The beaches of Rio de Janeiro attract visitors seeking a tan and a taste of local culture. Take a walk along the soft sands of Leblon, Ipanema and Copacabana.
This is not the Rio de Janeiro beach scene I had imagined.
A gaggle of toddlers play in a fenced-in playground a few feet from the shore. Parents, grandparents and babysitters mill about with bottles of milk and sunscreen, ready to feed a crying mouth or protect a sunburned set of shoulders. Strollers, buggies and wagons line the black and white tiled sidewalk.
We’re in Leblon, the westernmost beach of Rio’s main shoreline. Framed by the craggy haunches of the Dois Irmãos mountains, Leblon is one of the most affluent neighborhoods in the city. Families flock here, looking for a tamer alternative to the city’s more famous beaches along Ipanema and Copacabana.
So do tourists like me and my fiancé Greg, who had heard the area is quieter and safer than surrounding neighborhoods.
“Here is good at night,” our AirBnb host said earlier that morning, pointing to Leblon on the map she had spread out on the apartment’s kitchen table. She pointed to Ipanema next. Not knowing exactly how to describe it in English, she just wiggled her hand and pursed her lips. Not so good at night, we took that to mean. She pointed to Copacabana last and scrunched up her face. “Night? No good,” she said.
But right now it’s broad daylight. We walk east, leaving the toddlers and their tenders behind. Our guidebooks said the waters were rough in Rio. Even ankle deep we can feel the pull of the tide as it rushes back to the South Atlantic Ocean.
A beach vendor approaches, her arm loaded with a rainbow of sarongs. We flag her down and purchase a thin purple sheet adorned with yellow and black stripes. She lays down her load and shows me how to wrap the sarong as a dress, a skirt, and, with a few careful folds and knots, as a tote bag.
But for now all we need is a place to sit. We lay the sarong at an angle, giving us a view of the shores and the people sunning on the sand.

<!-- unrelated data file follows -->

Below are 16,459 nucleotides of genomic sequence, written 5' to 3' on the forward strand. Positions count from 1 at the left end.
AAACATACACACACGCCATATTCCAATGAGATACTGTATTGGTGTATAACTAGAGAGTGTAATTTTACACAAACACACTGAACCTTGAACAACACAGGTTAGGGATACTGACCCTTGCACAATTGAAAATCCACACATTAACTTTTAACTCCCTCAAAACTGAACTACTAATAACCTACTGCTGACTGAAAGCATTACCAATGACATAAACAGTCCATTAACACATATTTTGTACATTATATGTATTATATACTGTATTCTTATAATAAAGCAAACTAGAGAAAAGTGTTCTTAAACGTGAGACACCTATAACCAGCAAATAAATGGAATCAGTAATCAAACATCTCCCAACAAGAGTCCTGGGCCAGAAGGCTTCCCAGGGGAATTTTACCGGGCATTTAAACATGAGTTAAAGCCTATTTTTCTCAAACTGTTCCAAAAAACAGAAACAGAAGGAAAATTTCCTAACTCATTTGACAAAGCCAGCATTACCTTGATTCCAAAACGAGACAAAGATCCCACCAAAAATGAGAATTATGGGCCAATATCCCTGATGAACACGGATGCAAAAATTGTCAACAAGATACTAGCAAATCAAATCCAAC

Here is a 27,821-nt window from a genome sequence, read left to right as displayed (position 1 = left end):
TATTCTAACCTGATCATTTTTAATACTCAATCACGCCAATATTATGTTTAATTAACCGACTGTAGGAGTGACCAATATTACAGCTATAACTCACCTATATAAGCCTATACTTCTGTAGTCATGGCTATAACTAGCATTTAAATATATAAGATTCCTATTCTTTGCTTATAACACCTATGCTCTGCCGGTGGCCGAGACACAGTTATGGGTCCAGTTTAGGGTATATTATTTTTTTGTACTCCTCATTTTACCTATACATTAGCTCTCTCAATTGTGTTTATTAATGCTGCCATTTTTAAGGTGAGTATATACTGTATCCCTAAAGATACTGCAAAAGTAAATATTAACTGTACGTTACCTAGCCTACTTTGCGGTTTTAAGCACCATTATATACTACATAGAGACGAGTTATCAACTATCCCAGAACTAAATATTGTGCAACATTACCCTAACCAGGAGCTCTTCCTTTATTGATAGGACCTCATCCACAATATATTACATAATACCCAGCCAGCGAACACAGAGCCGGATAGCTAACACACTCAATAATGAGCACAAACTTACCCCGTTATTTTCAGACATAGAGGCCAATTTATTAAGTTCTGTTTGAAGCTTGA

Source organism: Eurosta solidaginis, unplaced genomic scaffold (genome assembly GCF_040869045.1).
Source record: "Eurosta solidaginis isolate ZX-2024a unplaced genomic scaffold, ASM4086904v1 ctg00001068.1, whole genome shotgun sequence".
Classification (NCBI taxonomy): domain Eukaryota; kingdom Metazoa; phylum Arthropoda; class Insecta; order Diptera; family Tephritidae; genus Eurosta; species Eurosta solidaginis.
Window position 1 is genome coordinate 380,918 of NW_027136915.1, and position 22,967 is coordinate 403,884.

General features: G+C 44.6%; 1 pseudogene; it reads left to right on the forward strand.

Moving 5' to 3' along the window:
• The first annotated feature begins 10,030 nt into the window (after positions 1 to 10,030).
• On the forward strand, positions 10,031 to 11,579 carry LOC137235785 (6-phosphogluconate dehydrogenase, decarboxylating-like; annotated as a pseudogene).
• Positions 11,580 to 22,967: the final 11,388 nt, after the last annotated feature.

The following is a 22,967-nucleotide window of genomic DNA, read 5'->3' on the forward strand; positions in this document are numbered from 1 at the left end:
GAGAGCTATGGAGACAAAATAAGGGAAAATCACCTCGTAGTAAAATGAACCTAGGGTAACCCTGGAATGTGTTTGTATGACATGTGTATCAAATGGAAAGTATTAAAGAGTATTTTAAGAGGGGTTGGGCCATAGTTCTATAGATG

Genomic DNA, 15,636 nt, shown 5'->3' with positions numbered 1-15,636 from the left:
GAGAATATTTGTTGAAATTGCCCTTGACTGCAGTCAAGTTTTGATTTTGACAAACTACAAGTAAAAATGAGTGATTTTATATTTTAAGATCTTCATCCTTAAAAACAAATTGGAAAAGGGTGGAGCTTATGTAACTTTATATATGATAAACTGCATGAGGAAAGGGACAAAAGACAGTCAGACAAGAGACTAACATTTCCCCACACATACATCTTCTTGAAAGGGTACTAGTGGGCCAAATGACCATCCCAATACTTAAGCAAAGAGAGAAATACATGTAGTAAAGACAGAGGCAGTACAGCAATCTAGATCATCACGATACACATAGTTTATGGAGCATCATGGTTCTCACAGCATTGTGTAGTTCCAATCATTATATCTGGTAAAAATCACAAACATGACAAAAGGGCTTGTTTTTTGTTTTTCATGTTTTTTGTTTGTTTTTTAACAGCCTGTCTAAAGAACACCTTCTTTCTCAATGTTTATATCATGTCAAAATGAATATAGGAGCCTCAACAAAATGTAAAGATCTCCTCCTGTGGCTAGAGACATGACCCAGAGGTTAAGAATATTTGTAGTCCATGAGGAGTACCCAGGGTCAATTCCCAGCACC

Unlike the beachgoers back home, people show up on Rio’s shores purposefully empty-handed. The woman who sold us the sarong is part of an unofficial union of beach vendors. They patrol the shores selling everything from food and sunscreen, to coloring books and kiddie pools. A man passes us with an umbrella loaded with dangling bikinis. Another is carrying so many straw hats all we can see are his brown legs and Havaiana flip flops. We flag down a woman wearing a cooler like a purse and order two beers.
On the Catwalk in Ipanema
After downing the beers and walking 25 minutes along the shore, we’re in Ipanema. Now this is the Rio beach scene I had imagined.
Once a hub for Rio’s rebels and intellectuals, Ipanema today is the playground of the young, tan and beautiful. Even in your skimpiest bikini or board shorts you’ll feel overdressed among the thongs and G-strings. The body is celebrated here and the beach scene laps up onto the city sidewalks, where you’re just as likely to encounter sarongs and sandals as you are suits and ties.
There’s a stronger concentration of beach vendors here in Ipanema. They weave among the sunbathers and pickup games of futevôlei, volleyball played with the feet instead of the hands, and frescobal, the Brazilian answer to paddle ball. We order another beer and watch a pickup futbol game.
Surfers and Sunsets
The sun is lower in the sky as we cut into the city to walk to Copacabana, perhaps the most famous of Rio’s beaches. The vibe here is more touristy, more ritzy. When the Copacabana Palace Hotel opened its doors in the 1920s, the rich and famous flocked to Copacabana to see and be seen. It put Rio on the map of Hollywood’s A-list, and even today the penthouses and high-rise hotels go for more than twice what we paid for our Leblon apartment.
We turn around and walk back to the Forte de Copacabana, once the city’s main line of defense against invaders. Today it’s a cultural center commemorating the country’s most famous battles.
After exploring the artillery, we lay our sarong on the rocky crags that line the water. Arpoador beach has some of the best swells of Rio’s city beaches. Below us surfers ride waves that look almost silver in the fading afternoon light.
We had read Arpoador beach is the best place in Rio to catch the sunset. We flag down a vendor, order another beer and watch as the sun sinks behind the Dois Irmaos.
In summer, crowds gather to applaud the sunset. But tonight, on this chunk of rock, it’s just us and a family speaking a language we don’t understand.
The sun disappears and we climb back to the street level, eager to get back to Leblon before dark.